It will be noted that there are 15,498 invalid pensioners at the rate of $30 per month, or total disability; this rate is also given for the loss of an arm below the elbow, a leg below the knee, total deafness, and for officers with rank of lieutenant-colonel, or higher rank — known as “ rank" pension.

The irregular rates in the Navy pensioners are occasioned by reason of the “Navy pension” being granted in addition to regular pension for disability.

TABLE No. 9

shows the number of each class of claims allowed and amounts of first payments, and the average of each first payment under the different laws. Also that at the close of the year there were in the hands of the disbursing agencies 7,153 certificates issued by this Bureau, on which the first payments will be $853,528.86.

Also amount of fees paid attorneys for the year, by deducting same from pension allowances, $476,969.61, as compared with the year 1898 of $730,019.36.

TABLE No. 10 is a classified statement of the number of pensioners on the rolls of each agency and showing increases and decreases by classes, viz:

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TABLE No. 11 shows the disbursements for pensions from 1866 to June 30, 1899, viz: Army

$2, 338, 559, 870.58 Navy

51, 351, 104.16 Total for pensions..

2,389, 910, 974. 74 For fees paid examining surgeons.

15,490, 986. 23 For expenses disbursing.

12, 092, 178. 63 For salaries in bureau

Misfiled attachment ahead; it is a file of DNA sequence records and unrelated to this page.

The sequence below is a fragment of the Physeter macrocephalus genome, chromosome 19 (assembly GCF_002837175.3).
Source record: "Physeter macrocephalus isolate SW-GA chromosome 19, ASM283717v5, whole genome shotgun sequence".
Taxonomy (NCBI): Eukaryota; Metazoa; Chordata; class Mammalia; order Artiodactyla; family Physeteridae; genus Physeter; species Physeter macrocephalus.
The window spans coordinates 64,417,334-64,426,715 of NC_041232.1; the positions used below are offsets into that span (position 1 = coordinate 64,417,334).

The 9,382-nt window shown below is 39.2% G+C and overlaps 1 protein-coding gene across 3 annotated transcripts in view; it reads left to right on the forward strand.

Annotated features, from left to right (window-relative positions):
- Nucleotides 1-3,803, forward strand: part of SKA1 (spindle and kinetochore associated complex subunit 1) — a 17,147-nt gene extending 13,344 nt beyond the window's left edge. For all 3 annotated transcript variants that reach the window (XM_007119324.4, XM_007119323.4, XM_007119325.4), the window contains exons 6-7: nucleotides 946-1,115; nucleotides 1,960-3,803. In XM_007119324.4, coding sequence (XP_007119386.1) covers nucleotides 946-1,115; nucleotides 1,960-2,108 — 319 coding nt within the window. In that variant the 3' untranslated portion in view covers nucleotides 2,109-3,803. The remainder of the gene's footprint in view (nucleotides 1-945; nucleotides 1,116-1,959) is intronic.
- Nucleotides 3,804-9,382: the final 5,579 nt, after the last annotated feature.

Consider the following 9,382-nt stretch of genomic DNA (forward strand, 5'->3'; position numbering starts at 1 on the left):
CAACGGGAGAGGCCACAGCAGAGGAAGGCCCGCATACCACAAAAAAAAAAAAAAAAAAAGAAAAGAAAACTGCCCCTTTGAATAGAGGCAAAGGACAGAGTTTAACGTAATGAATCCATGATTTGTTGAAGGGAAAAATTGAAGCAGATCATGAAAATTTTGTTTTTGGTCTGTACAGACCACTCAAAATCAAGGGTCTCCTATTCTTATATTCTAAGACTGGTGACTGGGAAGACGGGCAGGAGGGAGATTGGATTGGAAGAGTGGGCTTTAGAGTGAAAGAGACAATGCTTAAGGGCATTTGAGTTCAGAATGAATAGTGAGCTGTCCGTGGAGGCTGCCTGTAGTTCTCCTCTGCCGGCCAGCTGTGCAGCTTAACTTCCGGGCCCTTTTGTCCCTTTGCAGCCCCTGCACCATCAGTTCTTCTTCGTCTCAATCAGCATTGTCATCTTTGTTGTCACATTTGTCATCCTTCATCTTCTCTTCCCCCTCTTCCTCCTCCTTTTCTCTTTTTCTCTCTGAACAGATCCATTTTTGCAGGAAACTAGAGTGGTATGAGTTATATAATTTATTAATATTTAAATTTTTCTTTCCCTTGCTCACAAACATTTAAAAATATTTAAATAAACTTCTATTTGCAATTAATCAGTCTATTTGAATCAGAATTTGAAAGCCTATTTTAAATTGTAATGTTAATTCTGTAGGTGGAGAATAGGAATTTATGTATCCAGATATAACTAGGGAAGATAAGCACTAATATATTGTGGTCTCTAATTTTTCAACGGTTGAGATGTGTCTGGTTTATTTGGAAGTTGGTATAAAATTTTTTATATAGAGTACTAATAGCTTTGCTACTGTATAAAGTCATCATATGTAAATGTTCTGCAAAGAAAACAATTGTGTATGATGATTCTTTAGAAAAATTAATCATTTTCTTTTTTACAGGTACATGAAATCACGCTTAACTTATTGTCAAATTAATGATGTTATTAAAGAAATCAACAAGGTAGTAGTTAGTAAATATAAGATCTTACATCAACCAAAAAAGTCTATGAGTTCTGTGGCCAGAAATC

44, 442, 110. 75 For other expenses

7,795, 115. 67

Total

2, 469, 731, 366. 02

TABLE No. 12

is a statement showing original claims filed during the year, by classes under different laws and the several wars, and corresponding showing of allowances for each year since 1861.

The footnote explains the claims filed as of account of war with Spain, and all these claims are considered in the total 48,765 claims filed.

For detailed account of claims filed, see Table No. 19 and explanation.

TABLE No. 13

is a statement showing the number of pensioners residing in each State and Territory, together with the total amount of pensions paid in each State and Territory; also number of pensioners living in foreign countries and the amount of money paid in each country during the year.

The number of pensioners living abroad is 4,306, and amount paid in pensions was $633,309.70. It is shown that there are 65 less pen. sioners abroad than at the close of the fiscal year 1898.

The summary on this table shows that there were paid out for pensions for the year $138,355,052.95.

TABLE No. 14 WITH 14A AND 14B

show by classes the number of pensioners under the general laws, and the number under each rating.

First, it will be observed (14) that there are 1,294 widows drawing only $8 per month under the general law; these married the soldier since March 19, 1886 (see act of March 19, 1886).

The 82,634 widows at $12 per month were entitled by reason of the marriage prior to March 19, 1886, and the soldier husband having died of a disability of service origin.

The 1,569 pensioned at $15 per month represent widows of officers who held the rank of second lieutenant; the 2,542 pensioned at $17 per month, rank of first lieutenant; the 2,820 at $20 per month, rank of captain; the 861 at $25 per month, rank of major, and the 877 at $30 per month, widows of officers holding the rank of lieutenant-colonel or of higher rank, this being the maximum rate that can be granted under existing laws. Those of irregular rates are granted under or by virtue of special acts of Congress.

It will be noted that there are 15,498 invalid pensioners at the rate of $30 per month, or total disability; this rate is also given for the loss of an arm below the elbow, a leg below the knee, total deafness, and for officers with rank of lieutenant-colonel, or higher rank — known as " rank" pension.

The irregular rates in the Navy pensioners are occasioned by reason of the “ Navy pension” being granted in addition to regular pension for disability.